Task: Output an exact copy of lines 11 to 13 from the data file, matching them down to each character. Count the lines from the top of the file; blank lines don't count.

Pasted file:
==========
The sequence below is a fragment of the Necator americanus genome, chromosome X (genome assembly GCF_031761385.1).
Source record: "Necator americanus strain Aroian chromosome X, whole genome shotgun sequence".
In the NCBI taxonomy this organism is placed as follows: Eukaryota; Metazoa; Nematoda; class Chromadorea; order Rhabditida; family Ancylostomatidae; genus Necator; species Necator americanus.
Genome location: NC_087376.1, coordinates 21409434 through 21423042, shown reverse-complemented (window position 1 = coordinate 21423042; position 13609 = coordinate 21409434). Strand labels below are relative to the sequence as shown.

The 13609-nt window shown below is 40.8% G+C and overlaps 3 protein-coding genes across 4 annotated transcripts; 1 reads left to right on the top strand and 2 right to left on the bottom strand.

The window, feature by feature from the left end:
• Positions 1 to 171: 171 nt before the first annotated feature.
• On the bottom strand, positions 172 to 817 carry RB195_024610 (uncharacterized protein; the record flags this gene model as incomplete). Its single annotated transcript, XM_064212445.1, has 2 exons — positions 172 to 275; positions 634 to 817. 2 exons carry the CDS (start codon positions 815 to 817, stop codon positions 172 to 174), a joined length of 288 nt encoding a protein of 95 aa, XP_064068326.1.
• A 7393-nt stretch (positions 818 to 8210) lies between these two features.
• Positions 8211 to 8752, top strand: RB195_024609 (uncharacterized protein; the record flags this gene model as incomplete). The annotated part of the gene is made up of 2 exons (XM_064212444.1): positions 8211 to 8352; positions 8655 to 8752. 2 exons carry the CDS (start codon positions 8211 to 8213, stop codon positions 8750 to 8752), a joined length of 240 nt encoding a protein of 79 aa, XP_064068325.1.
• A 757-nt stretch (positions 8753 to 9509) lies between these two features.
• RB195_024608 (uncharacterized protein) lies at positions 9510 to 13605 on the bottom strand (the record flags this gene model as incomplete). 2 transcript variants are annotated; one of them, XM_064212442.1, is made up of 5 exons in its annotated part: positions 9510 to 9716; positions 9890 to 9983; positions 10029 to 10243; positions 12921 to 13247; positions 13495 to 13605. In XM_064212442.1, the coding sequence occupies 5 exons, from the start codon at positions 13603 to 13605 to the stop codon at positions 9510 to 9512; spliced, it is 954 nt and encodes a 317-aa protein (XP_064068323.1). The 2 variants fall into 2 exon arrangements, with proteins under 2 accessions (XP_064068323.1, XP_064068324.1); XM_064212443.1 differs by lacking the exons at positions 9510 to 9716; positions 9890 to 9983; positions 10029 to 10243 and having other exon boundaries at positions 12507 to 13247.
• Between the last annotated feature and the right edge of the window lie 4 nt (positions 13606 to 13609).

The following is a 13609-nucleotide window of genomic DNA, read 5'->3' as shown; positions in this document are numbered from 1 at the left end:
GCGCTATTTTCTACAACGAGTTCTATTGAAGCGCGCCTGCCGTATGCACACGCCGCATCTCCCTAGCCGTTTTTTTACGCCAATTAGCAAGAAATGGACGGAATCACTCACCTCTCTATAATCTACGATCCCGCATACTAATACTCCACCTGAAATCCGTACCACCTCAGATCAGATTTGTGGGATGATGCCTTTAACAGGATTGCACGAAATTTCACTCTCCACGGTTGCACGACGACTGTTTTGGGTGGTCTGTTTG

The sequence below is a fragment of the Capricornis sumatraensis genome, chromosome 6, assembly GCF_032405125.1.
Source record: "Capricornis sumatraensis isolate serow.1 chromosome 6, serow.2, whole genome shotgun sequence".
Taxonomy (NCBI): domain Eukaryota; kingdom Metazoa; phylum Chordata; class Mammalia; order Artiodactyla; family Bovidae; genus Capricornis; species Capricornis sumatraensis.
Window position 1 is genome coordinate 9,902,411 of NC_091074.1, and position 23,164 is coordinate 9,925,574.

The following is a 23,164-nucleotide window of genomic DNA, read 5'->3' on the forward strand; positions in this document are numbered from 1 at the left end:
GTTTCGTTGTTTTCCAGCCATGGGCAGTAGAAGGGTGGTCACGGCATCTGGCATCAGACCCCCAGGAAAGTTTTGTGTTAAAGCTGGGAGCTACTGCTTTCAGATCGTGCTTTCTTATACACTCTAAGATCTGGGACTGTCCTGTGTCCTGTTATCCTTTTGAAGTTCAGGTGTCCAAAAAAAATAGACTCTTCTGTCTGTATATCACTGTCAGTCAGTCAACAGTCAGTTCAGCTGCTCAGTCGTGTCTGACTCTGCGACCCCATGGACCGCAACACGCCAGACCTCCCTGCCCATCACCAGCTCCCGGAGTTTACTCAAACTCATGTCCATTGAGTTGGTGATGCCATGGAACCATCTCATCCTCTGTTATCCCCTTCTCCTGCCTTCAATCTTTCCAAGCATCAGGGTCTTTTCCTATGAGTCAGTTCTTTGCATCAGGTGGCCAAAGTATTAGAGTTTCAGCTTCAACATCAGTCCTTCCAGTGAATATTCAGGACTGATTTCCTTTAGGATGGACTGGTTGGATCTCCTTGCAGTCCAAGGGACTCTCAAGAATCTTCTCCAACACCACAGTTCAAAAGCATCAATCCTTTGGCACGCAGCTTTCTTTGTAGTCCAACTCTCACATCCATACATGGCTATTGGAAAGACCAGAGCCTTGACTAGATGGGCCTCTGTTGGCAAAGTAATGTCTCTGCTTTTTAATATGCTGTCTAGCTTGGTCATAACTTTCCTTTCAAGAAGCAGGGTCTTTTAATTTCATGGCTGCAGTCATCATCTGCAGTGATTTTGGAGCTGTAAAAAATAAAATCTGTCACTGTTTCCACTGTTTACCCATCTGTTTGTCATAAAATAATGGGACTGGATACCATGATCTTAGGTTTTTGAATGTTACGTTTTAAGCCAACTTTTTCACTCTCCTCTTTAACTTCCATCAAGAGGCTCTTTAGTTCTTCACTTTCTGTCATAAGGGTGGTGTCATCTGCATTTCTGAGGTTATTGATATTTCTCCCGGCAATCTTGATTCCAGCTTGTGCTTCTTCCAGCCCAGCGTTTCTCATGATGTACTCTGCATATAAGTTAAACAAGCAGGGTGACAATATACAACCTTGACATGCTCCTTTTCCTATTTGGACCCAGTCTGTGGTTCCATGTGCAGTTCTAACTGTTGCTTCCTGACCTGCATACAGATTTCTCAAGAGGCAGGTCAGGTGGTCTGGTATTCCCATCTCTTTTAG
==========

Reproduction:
• A 757-nt stretch (positions 8753 to 9509) lies between these two features.
• RB195_024608 (uncharacterized protein) lies at positions 9510 to 13605 on the bottom strand (the record flags this gene model as incomplete). 2 transcript variants are annotated; one of them, XM_064212442.1, is made up of 5 exons in its annotated part: positions 9510 to 9716; positions 9890 to 9983; positions 10029 to 10243; positions 12921 to 13247; positions 13495 to 13605. In XM_064212442.1, the coding sequence occupies 5 exons, from the start codon at positions 13603 to 13605 to the stop codon at positions 9510 to 9512; spliced, it is 954 nt and encodes a 317-aa protein (XP_064068323.1). The 2 variants fall into 2 exon arrangements, with proteins under 2 accessions (XP_064068323.1, XP_064068324.1); XM_064212443.1 differs by lacking the exons at positions 9510 to 9716; positions 9890 to 9983; positions 10029 to 10243 and having other exon boundaries at positions 12507 to 13247.
• Between the last annotated feature and the right edge of the window lie 4 nt (positions 13606 to 13609).